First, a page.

The Lansing School District isn’t making the grade. It’s losing students and state money while its buildings crumble, its test scores sink and its students disrupt class (when they’re there).
That’s the opinion of the Community Advisory Task Force for Right Sizing, a group of community folks led by former Mayor David Hollister, MSU Professor Ruben Martinez and longtime state official Don Weatherspoon. Superintendent T.C. Wallace asked these folks back in October to look at what’s wrong with the school district and report back when they have something to say.
The preliminary findings released last month boiled down to one word in the local media coverage: “Crisis.”
The word is quickly becoming a cliché from overuse (everything is in crisis these days: The state budget, our economy, the financial sector, the auto industry, state road funding, public school funding, the Detroit Lions, etc). That doesn’t mean “crisis” isn’t accurate, though.
And if the product of Hollister & Friends’ work is shelved away somewhere, that’s about the only word you could use to describe the district in another five years when it loses another 2,000 kids and Sexton High School shuts down.
When the final task force report comes in next month look for it to say: The school district hasn’t made adequate yearly progress by federal standards in five years. Test scores are below the state average in any subject at any grade level. There are too many buildings for the shrinking number of students.
Wallace and Lansing School Board President Hugh Clarke will go over the report. Maybe they’ll act on it. Maybe they won’t. Maybe Mayor Virg Bernero will get involved a little. Maybe he won’t.
But for the sake of the school district and its students, they must.
How else will the district right-size itself, improve its name to the point where Bernero, himself would send his own children there if they were of age?
As it stands now, do you blame Bernero for having sent his kids to East Lansing and Holt? Wouldn’t you if you don’t already?
Let’s say what we think. Lansing Public Schools aren’t safe. That’s the perception, anyway. Slide No. 35 of the task force’s preliminary report says that, at the very least, students are unruly: “… Student discipline is a major disruption for achieving positive results in student achievement.”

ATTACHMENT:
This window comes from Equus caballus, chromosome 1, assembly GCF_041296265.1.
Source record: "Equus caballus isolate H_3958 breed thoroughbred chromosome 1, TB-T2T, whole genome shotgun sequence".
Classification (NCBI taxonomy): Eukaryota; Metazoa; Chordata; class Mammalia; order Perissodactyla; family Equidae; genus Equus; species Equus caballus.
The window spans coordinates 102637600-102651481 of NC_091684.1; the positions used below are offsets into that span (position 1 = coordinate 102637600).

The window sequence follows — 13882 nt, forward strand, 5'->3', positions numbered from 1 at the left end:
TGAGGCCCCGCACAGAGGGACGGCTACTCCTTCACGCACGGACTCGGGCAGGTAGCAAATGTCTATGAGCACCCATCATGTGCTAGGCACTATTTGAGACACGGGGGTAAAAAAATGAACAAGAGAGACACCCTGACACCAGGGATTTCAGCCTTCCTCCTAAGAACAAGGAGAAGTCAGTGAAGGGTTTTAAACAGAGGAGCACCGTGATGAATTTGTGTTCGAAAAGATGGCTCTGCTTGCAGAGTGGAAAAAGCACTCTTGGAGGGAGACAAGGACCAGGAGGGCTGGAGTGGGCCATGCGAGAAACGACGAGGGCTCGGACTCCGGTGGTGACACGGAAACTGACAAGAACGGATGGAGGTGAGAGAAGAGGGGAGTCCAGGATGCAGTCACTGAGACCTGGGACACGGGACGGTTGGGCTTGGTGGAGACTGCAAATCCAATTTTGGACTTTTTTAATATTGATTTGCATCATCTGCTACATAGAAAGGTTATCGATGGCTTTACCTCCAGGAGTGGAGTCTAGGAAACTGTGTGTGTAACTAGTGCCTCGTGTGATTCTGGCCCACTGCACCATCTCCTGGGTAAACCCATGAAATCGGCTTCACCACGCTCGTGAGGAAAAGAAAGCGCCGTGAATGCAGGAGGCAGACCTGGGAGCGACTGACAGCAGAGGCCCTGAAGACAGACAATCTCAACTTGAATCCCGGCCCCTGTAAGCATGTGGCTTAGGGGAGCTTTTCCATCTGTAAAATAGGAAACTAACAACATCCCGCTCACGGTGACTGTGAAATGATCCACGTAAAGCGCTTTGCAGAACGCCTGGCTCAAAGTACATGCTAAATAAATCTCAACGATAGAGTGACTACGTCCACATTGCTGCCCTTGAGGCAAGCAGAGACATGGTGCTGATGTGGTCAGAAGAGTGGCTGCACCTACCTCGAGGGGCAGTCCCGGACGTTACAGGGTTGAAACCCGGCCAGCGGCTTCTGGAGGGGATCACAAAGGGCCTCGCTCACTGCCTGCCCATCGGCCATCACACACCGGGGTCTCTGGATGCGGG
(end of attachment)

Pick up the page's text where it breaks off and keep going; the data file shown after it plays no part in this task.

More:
Already this year, 472 elementary, 730 middle and 141 high school days were lost by kids being expelled. The district has 7,223 students. Exactly 2,531 of them (35 percent) have missed at least 10 days already this year.
While teachers and principals chase naughty and truant kids around, the rest of the class is falling behind in its studies. By the 8th grade, students aren’t even close to their peers in neighboring districts in state standardized test scores.
In 2007-‘08, 72 percent of Michigan eighth graders received a passing score on their state-issued math test. In Lansing, only 43 percent did, down a percentage point from last year. Language arts, social studies, science, it’s all the same. From third grade on, test scores drop like a ski slope.
Meanwhile, Lansing parents are turned off by the underperforming schools. The district loses 27 percent of its kids to neighboring districts.
The lower student counts mean $31.2 million less state money a year. Technology upgrades and building fix-ups are put off. The shoddy-looking schools reinforce the parents’ decision to export their children.
The school district spiral of death can stop. It starts with addressing the safety problem.
Look for Hollister & Friends to suggest a restructured vocational/alternative education program and a “strict discipline academy.” The schools will be asked to reward positive behavior, acknowledge the gang problem and give attention to the children from troubled homes or from out of the country.
To pay for the programs, the teachers’ union may need to give a little bit when its contract expires shortly. A building or two will close. We, the taxpayers, should be asked to pay a little more to offer a 21st Century curriculum that we can be proud of.
We don’t have to die like the school districts in Pontiac, Inkster or Detroit. The public schools in New York and Chicago and other metro cities figured out how to right-size their ships.
Our ship is sinking. Are we ready to right-size ours, too?
(Kyle Melinn is the editor at the MIRS newsletter. His column runs weekly. Write email@example.com.)